dependence graphs to compute non-executable

slices.(size problem)

Dynamic Dependence Graph

Dynamic slicing

- Forward global computation of dynamic slices
- Gyimóthy T, Beszédes Á, Forgács I An

Efficient Relevant Slicing Method for Debugging.

In Proceedings of the Joint 7th European Software

Engineering Conference and 7th ACM SIGSOFT

International Symposium on the Foundations of

Software Engineering (ESEC/FSE'99), - Beszédes Á, Gergely T, Szabó ZsM, Csirik J,

and Gyimóthy T Dynamic Slicing Method for

Maintenance of Large C Programs, In Proceedings

of the 5th European Conference on Software

Maintenance and Reengineering (CSMR 2001), (Eds

Sousa P, Ebert J), IEEE Computer Society, 2001,

pp 105-113, Lisbon, Portugal, March 14-16, 2001.

Certified as the best paper of the conference.

Relevant slicing

- 1. x1
- 2. i0
- 3. if igt0 then
- 4. x2
- 5. zx
- Gyimóthy T, Beszédes Á, Forgács I An Efficient

Relevant Slicing Method for Debugging. In

Proceedings of the Joint 7th European Software

Engineering Conference and 7th ACM SIGSOFT

International Symposium on the Foundations of

Software Engineering (ESEC/FSE'99)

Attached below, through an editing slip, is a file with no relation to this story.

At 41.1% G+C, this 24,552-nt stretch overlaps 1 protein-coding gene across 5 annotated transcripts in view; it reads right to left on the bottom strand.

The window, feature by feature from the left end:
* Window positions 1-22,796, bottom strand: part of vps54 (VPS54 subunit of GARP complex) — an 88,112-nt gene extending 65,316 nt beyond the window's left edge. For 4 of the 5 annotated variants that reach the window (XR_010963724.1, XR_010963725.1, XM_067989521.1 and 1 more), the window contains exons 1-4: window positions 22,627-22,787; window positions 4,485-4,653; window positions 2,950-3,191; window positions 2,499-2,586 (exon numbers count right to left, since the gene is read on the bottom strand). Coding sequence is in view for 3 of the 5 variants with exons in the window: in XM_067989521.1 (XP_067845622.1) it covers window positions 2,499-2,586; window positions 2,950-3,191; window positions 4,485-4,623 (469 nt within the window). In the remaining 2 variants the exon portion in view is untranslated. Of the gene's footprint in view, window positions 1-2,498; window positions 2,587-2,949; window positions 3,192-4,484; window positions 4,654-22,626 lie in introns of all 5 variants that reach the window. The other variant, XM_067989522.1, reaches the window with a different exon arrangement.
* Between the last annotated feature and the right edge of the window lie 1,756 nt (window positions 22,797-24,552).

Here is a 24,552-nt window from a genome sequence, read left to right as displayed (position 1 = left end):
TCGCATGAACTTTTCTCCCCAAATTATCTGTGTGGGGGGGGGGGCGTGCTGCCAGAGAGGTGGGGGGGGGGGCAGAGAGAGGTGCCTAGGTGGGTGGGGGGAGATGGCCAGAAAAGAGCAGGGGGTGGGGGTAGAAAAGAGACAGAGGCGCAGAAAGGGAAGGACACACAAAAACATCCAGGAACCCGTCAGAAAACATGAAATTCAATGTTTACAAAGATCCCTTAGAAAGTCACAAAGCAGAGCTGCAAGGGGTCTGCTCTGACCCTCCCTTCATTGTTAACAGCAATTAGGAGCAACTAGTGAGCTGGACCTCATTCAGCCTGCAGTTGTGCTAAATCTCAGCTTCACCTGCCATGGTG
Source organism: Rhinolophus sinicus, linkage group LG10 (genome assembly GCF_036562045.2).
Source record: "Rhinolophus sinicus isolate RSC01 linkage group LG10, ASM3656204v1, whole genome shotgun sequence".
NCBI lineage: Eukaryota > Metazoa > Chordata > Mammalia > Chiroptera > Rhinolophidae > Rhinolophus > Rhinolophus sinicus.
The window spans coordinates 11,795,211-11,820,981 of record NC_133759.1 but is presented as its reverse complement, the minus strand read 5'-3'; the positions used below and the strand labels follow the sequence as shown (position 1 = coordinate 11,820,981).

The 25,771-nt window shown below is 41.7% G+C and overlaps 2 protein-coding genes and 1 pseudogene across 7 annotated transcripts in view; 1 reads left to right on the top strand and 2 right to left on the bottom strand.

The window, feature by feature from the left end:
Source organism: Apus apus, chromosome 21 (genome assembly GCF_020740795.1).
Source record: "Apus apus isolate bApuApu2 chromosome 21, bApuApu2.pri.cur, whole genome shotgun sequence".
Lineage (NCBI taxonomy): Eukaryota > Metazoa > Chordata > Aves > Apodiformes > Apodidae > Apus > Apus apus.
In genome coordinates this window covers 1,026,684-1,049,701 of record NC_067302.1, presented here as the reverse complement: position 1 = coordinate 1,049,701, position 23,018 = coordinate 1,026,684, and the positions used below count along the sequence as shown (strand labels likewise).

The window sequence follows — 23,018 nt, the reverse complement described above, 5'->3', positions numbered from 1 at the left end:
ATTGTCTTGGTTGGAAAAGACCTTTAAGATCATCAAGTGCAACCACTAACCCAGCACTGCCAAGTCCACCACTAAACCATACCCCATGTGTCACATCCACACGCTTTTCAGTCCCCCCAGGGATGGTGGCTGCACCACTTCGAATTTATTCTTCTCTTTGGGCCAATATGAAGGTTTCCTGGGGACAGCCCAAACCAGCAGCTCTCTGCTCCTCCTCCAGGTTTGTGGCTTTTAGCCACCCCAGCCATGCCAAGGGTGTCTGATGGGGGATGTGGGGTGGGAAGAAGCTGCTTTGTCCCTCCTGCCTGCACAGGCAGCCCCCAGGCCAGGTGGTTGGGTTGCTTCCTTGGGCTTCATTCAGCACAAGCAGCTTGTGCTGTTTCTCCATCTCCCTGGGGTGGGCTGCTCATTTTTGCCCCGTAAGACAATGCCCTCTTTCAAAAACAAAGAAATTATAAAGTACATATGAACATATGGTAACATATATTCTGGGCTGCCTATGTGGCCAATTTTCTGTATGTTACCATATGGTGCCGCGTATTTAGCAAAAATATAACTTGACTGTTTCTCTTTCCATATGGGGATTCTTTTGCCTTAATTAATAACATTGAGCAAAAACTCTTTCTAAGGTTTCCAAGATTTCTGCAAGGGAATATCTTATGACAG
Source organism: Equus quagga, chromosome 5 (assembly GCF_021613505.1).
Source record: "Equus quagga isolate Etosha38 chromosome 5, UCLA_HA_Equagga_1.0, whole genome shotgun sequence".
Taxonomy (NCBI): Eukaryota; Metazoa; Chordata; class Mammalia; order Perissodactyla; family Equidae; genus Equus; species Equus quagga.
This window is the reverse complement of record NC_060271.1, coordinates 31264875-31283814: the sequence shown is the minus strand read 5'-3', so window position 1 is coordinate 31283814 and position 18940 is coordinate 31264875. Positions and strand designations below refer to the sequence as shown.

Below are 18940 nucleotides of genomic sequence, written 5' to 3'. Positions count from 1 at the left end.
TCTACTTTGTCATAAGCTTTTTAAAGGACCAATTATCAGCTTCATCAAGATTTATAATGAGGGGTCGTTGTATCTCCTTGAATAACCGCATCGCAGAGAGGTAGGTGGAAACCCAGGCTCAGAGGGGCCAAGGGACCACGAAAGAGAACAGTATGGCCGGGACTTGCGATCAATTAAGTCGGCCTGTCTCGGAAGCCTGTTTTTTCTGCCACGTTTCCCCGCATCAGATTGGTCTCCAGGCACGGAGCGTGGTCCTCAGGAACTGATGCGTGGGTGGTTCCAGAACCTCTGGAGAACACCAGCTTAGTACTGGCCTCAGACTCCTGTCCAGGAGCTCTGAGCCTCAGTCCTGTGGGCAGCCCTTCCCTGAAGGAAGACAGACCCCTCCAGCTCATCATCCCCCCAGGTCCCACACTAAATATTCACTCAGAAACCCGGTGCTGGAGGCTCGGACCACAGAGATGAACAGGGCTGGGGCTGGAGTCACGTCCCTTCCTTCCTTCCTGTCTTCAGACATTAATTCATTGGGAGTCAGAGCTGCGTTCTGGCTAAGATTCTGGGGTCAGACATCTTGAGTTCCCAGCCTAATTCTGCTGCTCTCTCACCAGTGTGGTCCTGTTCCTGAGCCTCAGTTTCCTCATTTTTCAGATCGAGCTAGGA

Union slices

- Union slice is the union of dynamic slices for a

set of test cases. - Á. Beszédes, Cs. Faragó, Zs. M. Szabó, J. Csirik

and T. Gyimóthy. Union Slices for Program

Maintenance. Proceedings of the International

Conference on Software Maintenance (ICSM 2002),

Montréal, Canada, October 3-6, 2002, IEEE

Computer Society, 2002, pp. 12-21

Union slices

Applications

- Debugging
- Regression testing
- Software maintenance
- Architecture reconstruction
- Identify reusable functions
- Reverse engineering
- Slice metrics
- Program comprehension

Theory of program slicing

- David Binkley, Sebastian Danicic, Tibor Gyimóthy,

Mark Harman, Ákos Kiss, and Bogdan Korel. A

Formalisation of the Relationship between Forms

of Program Slicing. Science of Computer